The Intricate Tapestry of Expats: Women Storytellers Weave a Rich Narrative

From Nicole Kidman to Lulu Wang, Exploring the Collaborative Vision that Brought Depth and Authenticity to the Prime Video Series


In the world of Expats, the highly anticipated Prime Video limited series, authenticity and emotional resonance reign supreme. Based on the international bestseller by Janice Y. K. Lee, the show follows the intertwining lives of three American women – Margaret (Nicole Kidman), Hilary (Sarayu Blue), and Mercy (Ji-young Yoo) – as they navigate the complexities of identity, privilege, and motherhood in the tumultuous landscape of 2014 Hong Kong.

At the helm of this meticulously crafted narrative is a formidable team of creative visionaries, led by creator, director, writer, and executive producer Lulu Wang, whose critically acclaimed film The Farewell set the stage for her distinctive storytelling style.

Despite the larger scale of Expats compared to The Farewell, Wang’s vision remained unwavering: to evoke the same intimate atmosphere and emotional depth that resonated with audiences. To achieve this, she assembled a trusted ensemble of department heads from her previous project, forging a collaborative environment where every element – from production design to cinematography – worked in harmony to immerse viewers in the lives of these three women.

“The series was an interesting dissection of privilege, class, race, colorism—about diaspora, really, and expanding the conversation about identity,” Wang shared in an interview with The Hollywood Reporter.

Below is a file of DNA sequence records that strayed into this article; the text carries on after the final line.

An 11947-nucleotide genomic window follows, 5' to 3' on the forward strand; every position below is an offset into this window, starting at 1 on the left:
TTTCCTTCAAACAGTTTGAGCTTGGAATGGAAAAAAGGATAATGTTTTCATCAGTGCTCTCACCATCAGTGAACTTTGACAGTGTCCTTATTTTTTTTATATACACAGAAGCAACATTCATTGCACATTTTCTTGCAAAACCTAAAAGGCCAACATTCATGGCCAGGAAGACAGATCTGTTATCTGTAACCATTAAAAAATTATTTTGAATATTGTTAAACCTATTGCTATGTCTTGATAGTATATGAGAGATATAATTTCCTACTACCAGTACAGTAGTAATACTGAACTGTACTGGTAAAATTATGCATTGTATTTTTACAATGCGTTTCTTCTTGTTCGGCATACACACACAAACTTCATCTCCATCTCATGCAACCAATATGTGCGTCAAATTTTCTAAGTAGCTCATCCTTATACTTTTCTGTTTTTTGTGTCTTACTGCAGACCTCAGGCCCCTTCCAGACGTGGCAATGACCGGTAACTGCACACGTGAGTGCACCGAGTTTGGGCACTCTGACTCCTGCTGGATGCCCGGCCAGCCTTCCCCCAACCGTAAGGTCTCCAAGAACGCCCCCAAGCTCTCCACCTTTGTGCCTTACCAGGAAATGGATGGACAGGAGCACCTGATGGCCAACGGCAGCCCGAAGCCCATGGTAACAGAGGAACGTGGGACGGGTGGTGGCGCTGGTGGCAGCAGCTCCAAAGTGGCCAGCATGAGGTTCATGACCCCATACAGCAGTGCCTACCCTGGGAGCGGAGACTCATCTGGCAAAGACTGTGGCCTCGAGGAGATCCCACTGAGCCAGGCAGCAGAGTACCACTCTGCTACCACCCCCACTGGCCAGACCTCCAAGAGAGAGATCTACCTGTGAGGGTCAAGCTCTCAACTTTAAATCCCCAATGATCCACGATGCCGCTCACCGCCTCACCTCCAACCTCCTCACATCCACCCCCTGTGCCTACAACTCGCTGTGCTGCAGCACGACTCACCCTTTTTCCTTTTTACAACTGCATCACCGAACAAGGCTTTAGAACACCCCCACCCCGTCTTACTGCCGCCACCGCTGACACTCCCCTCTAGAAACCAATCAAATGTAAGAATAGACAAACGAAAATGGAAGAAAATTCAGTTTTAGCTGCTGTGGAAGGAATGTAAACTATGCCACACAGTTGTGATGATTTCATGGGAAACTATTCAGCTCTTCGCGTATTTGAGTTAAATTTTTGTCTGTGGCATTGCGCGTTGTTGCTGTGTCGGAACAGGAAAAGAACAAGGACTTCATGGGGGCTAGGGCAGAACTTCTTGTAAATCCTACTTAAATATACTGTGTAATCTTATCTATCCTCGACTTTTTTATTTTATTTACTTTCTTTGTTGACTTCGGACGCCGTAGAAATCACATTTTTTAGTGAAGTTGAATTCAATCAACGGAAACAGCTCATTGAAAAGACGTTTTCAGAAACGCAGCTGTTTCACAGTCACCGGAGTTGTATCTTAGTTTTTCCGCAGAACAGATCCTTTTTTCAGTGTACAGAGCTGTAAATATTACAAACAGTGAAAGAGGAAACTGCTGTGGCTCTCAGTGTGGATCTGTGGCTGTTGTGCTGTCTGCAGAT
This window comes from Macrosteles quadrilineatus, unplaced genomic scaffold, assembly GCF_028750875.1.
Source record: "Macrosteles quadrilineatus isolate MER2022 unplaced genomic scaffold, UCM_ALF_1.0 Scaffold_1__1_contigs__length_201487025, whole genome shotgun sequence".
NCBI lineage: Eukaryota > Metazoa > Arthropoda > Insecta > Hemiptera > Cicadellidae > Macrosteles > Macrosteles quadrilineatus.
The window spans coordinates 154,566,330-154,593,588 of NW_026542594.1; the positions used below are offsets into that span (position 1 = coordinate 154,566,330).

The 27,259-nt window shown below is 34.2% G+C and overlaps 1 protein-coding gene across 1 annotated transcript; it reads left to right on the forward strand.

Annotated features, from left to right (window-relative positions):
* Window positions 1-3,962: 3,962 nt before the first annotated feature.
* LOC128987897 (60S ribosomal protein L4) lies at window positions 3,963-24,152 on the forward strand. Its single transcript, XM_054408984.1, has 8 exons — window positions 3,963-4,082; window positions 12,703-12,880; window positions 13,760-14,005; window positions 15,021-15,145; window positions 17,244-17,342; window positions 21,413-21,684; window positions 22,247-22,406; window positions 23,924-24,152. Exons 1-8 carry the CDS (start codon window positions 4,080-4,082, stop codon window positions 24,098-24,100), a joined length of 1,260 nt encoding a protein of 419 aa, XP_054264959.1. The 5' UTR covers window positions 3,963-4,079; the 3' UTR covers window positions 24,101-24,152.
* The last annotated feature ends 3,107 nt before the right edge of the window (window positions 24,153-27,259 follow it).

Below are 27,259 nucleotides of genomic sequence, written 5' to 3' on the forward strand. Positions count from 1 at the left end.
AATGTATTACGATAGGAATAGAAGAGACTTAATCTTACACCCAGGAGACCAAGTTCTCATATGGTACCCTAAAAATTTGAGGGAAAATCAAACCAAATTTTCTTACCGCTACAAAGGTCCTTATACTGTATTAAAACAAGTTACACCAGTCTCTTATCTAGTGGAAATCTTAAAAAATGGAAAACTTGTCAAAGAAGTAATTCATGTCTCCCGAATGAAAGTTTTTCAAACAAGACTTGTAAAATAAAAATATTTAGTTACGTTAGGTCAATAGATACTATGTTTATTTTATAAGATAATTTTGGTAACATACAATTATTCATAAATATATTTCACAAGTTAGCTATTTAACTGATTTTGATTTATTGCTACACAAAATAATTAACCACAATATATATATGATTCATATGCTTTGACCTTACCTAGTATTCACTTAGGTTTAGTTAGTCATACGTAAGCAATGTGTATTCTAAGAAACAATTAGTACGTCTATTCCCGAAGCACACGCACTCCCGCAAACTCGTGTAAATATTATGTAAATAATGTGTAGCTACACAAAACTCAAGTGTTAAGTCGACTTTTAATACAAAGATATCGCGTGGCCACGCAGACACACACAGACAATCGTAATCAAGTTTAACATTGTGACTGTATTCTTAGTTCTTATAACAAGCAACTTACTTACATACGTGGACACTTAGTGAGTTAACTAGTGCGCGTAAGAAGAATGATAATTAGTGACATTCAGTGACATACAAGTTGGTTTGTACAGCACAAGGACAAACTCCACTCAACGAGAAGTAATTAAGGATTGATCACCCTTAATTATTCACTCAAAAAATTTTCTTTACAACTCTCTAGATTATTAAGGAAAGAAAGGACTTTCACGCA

In front of and behind the camera, Expats is a celebration of women at the top of their craft. For casting directors Julia Kim and David Rubin, intentionality was key, striking a balance between authenticity and inclusivity. “Especially since we’re talking about communities that are largely underrepresented on our screens and don’t even have the opportunity to audition,” Rubin explained.

From powerhouse Nicole Kidman to veteran actress Sarayu Blue and breakout star Ji-young Yoo, the rich source material and complex emotional depths of each character attracted a diverse array of talent. Wang’s vision for Mercy, in particular, resonated deeply: “It was important that we had somebody that was doing this thing called adulthood but at the same time having vulnerability and childlike naïveté. And so, when we saw Ji-young, she had all of that in her eyes and was able to bring all of those layers. You could just feel the complexity in her eyes.”

Beyond the performances, Expats’ visual world is a tapestry woven by meticulous design choices and masterful camerawork. Cinematographer Anna Franquesa-Solano employed a deliberate distance from the camera when capturing the expat community, contributing to the sense of isolation and perceived perfection that enveloped their lives.

Production designer Yong Ok Lee, meanwhile, immersed herself in the painstaking task of recreating the authentic Hong Kong experience, from replicating noodle shop tiles in Los Angeles to swapping every light bulb in a real night market. Color and materials in the apartments conveyed the characters’ privilege, highlighting the stark contrast between the two communities and culminating in the series’ penultimate episode, where the color yellow became a symbol of hope during the landmark umbrella movement.

Through this collaborative tapestry of talent and vision, Expats emerges as a richly compelling exploration of the human experience, inviting viewers to navigate the complexities of identity, privilege, and the universal bonds that unite us all.

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